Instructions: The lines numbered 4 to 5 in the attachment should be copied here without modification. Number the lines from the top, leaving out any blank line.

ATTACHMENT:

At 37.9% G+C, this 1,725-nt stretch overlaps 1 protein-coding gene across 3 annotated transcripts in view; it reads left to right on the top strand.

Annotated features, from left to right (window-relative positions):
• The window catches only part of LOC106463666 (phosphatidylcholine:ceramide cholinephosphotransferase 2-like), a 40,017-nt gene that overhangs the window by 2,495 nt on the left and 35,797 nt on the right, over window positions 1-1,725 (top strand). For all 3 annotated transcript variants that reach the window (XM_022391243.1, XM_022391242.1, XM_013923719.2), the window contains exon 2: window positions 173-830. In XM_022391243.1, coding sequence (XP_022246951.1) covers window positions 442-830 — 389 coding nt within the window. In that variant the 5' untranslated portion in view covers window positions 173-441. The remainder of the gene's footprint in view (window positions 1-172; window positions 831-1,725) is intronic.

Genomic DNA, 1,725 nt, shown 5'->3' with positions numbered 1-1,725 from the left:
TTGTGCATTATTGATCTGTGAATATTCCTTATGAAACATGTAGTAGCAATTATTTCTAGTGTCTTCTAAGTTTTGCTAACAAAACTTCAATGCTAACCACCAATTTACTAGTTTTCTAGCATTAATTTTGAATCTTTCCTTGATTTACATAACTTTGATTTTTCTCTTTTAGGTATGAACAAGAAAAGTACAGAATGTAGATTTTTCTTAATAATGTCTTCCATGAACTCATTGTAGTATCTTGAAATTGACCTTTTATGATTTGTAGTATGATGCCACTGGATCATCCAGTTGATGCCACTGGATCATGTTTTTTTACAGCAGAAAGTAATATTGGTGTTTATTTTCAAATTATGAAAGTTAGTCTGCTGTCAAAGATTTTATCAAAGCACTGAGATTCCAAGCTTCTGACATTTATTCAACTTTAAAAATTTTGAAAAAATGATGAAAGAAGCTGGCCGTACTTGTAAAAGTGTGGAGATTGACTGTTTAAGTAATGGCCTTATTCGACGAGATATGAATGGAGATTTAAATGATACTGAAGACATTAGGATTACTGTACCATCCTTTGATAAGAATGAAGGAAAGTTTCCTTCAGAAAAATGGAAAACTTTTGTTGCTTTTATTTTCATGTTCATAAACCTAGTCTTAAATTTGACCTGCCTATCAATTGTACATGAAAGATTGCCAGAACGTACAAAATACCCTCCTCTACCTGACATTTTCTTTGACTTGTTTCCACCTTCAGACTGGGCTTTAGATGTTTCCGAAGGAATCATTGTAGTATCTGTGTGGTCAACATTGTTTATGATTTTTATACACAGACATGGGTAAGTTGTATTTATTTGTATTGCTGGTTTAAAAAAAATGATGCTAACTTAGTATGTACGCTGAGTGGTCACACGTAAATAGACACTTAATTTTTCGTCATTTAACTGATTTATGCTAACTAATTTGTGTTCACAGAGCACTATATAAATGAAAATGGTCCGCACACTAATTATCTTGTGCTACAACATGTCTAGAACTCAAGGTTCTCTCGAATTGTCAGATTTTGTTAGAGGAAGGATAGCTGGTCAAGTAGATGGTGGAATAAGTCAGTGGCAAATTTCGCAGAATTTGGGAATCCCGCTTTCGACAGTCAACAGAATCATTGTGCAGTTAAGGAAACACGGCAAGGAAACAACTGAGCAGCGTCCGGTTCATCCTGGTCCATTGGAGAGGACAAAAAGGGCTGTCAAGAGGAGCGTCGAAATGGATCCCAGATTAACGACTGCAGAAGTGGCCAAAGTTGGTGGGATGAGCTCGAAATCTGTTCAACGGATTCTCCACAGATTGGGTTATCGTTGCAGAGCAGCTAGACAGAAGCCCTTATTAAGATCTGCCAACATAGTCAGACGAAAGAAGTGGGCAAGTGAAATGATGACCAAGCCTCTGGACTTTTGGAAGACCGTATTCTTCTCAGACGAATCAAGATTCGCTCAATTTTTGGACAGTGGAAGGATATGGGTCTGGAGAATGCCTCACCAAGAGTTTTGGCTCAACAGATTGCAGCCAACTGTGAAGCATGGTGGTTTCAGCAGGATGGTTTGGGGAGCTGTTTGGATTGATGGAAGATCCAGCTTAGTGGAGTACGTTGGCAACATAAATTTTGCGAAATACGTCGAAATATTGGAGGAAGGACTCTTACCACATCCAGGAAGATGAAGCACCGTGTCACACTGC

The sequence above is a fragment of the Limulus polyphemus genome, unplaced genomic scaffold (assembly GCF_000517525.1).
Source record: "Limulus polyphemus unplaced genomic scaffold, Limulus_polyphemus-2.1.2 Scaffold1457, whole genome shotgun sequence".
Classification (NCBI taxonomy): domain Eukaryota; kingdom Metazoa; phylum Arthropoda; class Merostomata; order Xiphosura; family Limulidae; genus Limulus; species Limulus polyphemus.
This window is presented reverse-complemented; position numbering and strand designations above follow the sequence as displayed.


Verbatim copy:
Genomic DNA, 1,725 nt, shown 5'->3' with positions numbered 1-1,725 from the left:
TTGTGCATTATTGATCTGTGAATATTCCTTATGAAACATGTAGTAGCAATTATTTCTAGTGTCTTCTAAGTTTTGCTAACAAAACTTCAATGCTAACCACCAATTTACTAGTTTTCTAGCATTAATTTTGAATCTTTCCTTGATTTACATAACTTTGATTTTTCTCTTTTAGGTATGAACAAGAAAAGTACAGAATGTAGATTTTTCTTAATAATGTCTTCCATGAACTCATTGTAGTATCTTGAAATTGACCTTTTATGATTTGTAGTATGATGCCACTGGATCATCCAGTTGATGCCACTGGATCATGTTTTTTTACAGCAGAAAGTAATATTGGTGTTTATTTTCAAATTATGAAAGTTAGTCTGCTGTCAAAGATTTTATCAAAGCACTGAGATTCCAAGCTTCTGACATTTATTCAACTTTAAAAATTTTGAAAAAATGATGAAAGAAGCTGGCCGTACTTGTAAAAGTGTGGAGATTGACTGTTTAAGTAATGGCCTTATTCGACGAGATATGAATGGAGATTTAAATGATACTGAAGACATTAGGATTACTGTACCATCCTTTGATAAGAATGAAGGAAAGTTTCCTTCAGAAAAATGGAAAACTTTTGTTGCTTTTATTTTCATGTTCATAAACCTAGTCTTAAATTTGACCTGCCTATCAATTGTACATGAAAGATTGCCAGAACGTACAAAATACCCTCCTCTACCTGACATTTTCTTTGACTTGTTTCCACCTTCAGACTGGGCTTTAGATGTTTCCGAAGGAATCATTGTAGTATCTGTGTGGTCAACATTGTTTATGATTTTTATACACAGACATGGGTAAGTTGTATTTATTTGTATTGCTGGTTTAAAAAAAATGATGCTAACTTAGTATGTACGCTGAGTGGTCACACGTAAATAGACACTTAATTTTTCGTCATTTAACTGATTTATGCTAACTAATTTGTGTTCACAGAGCACTATATAAATGAAAATGGTCCGCACACTAATTATCTTGTGCTACAACATGTCTAGAACTCAAGGTTCTCTCGAATTGTCAGATTTTGTTAGAGGAAGGATAGCTGGTCAAGTAGATGGTGGAATAAGTCAGTGGCAAATTTCGCAGAATTTGGGAATCCCGCTTTCGACAGTCAACAGAATCATTGTGCAGTTAAGGAAACACGGCAAGGAAACAACTGAGCAGCGTCCGGTTCATCCTGGTCCATTGGAGAGGACAAAAAGGGCTGTCAAGAGGAGCGTCGAAATGGATCCCAGATTAACGACTGCAGAAGTGGCCAAAGTTGGTGGGATGAGCTCGAAATCTGTTCAACGGATTCTCCACAGATTGGGTTATCGTTGCAGAGCAGCTAGACAGAAGCCCTTATTAAGATCTGCCAACATAGTCAGACGAAAGAAGTGGGCAAGTGAAATGATGACCAAGCCTCTGGACTTTTGGAAGACCGTATTCTTCTCAGACGAATCAAGATTCGCTCAATTTTTGGACAGTGGAAGGATATGGGTCTGGAGAATGCCTCACCAAGAGTTTTGGCTCAACAGATTGCAGCCAACTGTGAAGCATGGTGGTTTCAGCAGGATGGTTTGGGGAGCTGTTTGGATTGATGGAAGATCCAGCTTAGTGGAGTACGTTGGCAACATAAATTTTGCGAAATACGTCGAAATATTGGAGGAAGGACTCTTACCACATCCAGGAAGATGAAGCACCGTGTCACACTGC